dc.identifier.urihttp://hdl.handle.net/10722/192403-
dc.description.abstractMuch research has looked into how aerobic exericse is important to physical and psychological well-being. However, research is less sure of the how exercise produces psychological benefits. To explore this, running is a form of exercise that deserves particular attention given its possible usefulness to public policy discussions. Running is one of the most accessible and inexpensive forms of exercise, and its popularity is demonstrated by the trend of more and more people participating in local annual marathons. This study performed a longitudinal test to better define the conditions under which average people might enjoy psychological benefits from exercise like running. From self-determination theory (Deci & Ryan, 1985), motivation is fueled by three basic psychological needs: perceived competence, perceived relatedness and perceived autonomy. In this study, key factors influencing psychological outcomes included runners’ degree of motivation, perceived relatedness and the intensity of their training program. The present study had 59 average runners fill in questionnaires before and after a 12 week marathon training program. The results showed that stress and depression levels were significantly reduced, and perceived relatedness among runners increased. Runners’ degree of motivation, which refers to the degree to which runners felt intrinsically motivated, predicts depression and stress levels after training. It suggested that a higher degree of motivation maximizing stress and depression reduction. In addition, higher levels of perceived relatedness among runners also positively predicts stress reduction. The depression reduction of runners who joined only training was significantly higher than those who joined marathon competition after finishing training. The present study found that this competition effect was fully mediated by the number of long runs runners attended during their training. This finding is tied to the question of how much exercise people need in order to optimally reduce depression. Overall, the present study highlights that a threshold of exercise intensity exists beyond which depression reduction becomes insignificant. In the context of the marathon training under study, four or fewer long runs were the recommended threshold. The present study provided a good overview of the psychological benefits of running for a non-clinical population, and also identified how people might maximize such gains. Application of the findings to the promotion of marathon culture for the betterment of public mental health is discussed.-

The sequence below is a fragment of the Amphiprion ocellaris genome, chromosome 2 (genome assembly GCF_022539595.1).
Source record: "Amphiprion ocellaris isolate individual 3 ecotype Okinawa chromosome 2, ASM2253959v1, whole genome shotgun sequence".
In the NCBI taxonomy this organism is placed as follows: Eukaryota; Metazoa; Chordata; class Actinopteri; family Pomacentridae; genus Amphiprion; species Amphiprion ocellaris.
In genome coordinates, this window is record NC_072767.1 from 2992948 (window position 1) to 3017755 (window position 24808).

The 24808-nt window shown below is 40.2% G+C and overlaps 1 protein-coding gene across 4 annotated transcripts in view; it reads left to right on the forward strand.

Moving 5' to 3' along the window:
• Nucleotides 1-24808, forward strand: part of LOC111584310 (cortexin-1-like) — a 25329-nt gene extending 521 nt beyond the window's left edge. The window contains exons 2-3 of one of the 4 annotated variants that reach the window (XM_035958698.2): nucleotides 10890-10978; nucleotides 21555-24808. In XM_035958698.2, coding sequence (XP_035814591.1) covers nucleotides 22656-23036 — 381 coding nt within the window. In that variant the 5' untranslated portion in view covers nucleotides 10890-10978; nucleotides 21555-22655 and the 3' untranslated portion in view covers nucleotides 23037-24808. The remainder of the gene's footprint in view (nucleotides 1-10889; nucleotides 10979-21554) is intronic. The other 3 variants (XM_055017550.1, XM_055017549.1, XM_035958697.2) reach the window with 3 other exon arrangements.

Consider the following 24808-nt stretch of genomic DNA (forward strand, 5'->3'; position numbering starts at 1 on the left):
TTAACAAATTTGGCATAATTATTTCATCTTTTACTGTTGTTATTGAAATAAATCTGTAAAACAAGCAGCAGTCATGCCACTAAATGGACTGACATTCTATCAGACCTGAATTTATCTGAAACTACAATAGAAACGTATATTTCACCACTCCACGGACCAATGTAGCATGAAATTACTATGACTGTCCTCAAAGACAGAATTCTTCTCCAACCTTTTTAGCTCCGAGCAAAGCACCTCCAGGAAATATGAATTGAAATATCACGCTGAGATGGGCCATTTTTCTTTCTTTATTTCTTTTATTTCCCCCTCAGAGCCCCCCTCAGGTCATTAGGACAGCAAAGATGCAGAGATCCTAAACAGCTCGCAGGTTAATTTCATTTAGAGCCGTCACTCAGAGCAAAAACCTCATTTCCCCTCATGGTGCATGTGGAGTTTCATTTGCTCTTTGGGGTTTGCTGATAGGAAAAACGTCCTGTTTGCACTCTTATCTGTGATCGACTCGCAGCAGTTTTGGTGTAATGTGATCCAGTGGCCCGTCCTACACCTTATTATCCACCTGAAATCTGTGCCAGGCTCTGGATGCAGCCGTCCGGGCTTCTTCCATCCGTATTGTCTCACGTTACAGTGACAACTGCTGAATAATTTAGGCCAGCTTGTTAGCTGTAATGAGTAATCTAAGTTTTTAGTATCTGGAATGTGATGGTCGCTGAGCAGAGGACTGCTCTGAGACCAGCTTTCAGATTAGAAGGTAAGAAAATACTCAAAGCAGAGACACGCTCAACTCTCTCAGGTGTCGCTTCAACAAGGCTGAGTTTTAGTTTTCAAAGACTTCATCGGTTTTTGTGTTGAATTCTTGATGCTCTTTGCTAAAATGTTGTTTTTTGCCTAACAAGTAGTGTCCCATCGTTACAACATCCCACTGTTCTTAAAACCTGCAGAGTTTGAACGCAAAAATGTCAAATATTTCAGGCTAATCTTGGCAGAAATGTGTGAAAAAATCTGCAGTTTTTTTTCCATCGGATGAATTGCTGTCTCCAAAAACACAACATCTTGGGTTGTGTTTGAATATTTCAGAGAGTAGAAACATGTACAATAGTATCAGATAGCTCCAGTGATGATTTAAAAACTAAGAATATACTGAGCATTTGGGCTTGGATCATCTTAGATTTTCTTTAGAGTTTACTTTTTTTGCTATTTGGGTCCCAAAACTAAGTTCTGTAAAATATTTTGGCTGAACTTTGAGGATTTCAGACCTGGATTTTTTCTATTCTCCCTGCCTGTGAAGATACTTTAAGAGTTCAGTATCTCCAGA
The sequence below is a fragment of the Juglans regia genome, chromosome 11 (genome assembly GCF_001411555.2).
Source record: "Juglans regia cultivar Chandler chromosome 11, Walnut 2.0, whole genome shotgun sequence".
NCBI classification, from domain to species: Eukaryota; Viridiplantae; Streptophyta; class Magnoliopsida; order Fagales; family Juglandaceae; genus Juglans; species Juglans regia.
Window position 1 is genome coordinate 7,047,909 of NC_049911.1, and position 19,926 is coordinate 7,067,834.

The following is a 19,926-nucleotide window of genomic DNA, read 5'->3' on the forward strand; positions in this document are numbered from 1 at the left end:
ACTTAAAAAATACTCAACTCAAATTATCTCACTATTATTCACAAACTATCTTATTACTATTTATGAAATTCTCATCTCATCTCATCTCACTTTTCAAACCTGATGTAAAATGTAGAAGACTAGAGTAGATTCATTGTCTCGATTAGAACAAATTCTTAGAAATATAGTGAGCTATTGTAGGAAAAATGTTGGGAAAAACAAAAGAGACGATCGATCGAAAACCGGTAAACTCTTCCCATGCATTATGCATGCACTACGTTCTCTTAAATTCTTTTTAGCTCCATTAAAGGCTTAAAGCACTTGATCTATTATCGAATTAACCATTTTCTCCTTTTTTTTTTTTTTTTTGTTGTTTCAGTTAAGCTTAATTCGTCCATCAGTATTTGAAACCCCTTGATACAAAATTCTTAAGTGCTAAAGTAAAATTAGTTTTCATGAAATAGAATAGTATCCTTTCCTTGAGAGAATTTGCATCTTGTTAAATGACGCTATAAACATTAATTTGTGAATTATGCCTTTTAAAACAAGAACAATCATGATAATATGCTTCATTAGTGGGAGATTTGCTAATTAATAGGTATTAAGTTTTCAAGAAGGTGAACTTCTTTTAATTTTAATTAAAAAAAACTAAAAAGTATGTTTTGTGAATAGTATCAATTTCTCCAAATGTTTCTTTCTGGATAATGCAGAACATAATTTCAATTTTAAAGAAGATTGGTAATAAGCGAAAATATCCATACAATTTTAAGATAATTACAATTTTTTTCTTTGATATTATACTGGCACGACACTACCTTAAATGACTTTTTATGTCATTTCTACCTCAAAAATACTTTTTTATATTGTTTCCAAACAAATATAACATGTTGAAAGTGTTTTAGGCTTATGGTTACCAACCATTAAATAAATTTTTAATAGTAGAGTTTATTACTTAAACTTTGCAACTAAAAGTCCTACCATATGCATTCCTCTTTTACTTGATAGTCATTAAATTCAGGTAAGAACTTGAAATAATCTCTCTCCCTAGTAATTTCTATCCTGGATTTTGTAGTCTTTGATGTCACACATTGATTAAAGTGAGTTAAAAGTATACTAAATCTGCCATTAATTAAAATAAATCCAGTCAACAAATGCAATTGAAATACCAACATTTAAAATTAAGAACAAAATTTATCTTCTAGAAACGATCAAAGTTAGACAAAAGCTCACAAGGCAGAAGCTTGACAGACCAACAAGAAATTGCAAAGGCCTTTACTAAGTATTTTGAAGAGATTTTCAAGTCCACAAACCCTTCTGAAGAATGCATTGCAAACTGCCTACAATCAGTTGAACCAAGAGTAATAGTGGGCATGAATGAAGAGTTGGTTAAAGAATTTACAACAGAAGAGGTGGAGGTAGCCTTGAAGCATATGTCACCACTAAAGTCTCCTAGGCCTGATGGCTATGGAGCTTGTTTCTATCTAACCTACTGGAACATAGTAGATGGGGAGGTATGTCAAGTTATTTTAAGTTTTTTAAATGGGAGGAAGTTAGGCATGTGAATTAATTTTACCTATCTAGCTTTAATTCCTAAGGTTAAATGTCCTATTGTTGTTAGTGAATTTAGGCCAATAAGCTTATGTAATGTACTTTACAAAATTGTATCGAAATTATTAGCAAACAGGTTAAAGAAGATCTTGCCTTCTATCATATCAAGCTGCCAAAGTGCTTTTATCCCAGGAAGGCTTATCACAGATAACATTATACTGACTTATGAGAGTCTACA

dc.languageeng-
dc.publisherThe University of Hong Kong (Pokfulam, Hong Kong)-
dc.relation.ispartofHKU Theses Online (HKUTO)-
dc.rightsThe author retains all proprietary rights, (such as patent rights) and the right to use in future works.-
dc.rightsCreative Commons: Attribution 3.0 Hong Kong License-
dc.source.urihttp://hub.hku.hk/bib/B50700698-
dc.subject.lcshMarathon running - Training - Psychological aspects.-
dc.titleMotivation and psychological benefits of marathon training: a longitudinal study-
dc.typePG_Thesis-
dc.identifier.hkulb5070069-
dc.description.thesisnameMaster of Social Sciences-
dc.description.thesislevelMaster-
dc.description.thesisdisciplineClinical Psychology-
dc.description.naturepublished_or_final_version-
dc.identifier.doi10.5353/th_b5070069-
dc.date.hkucongregation2013-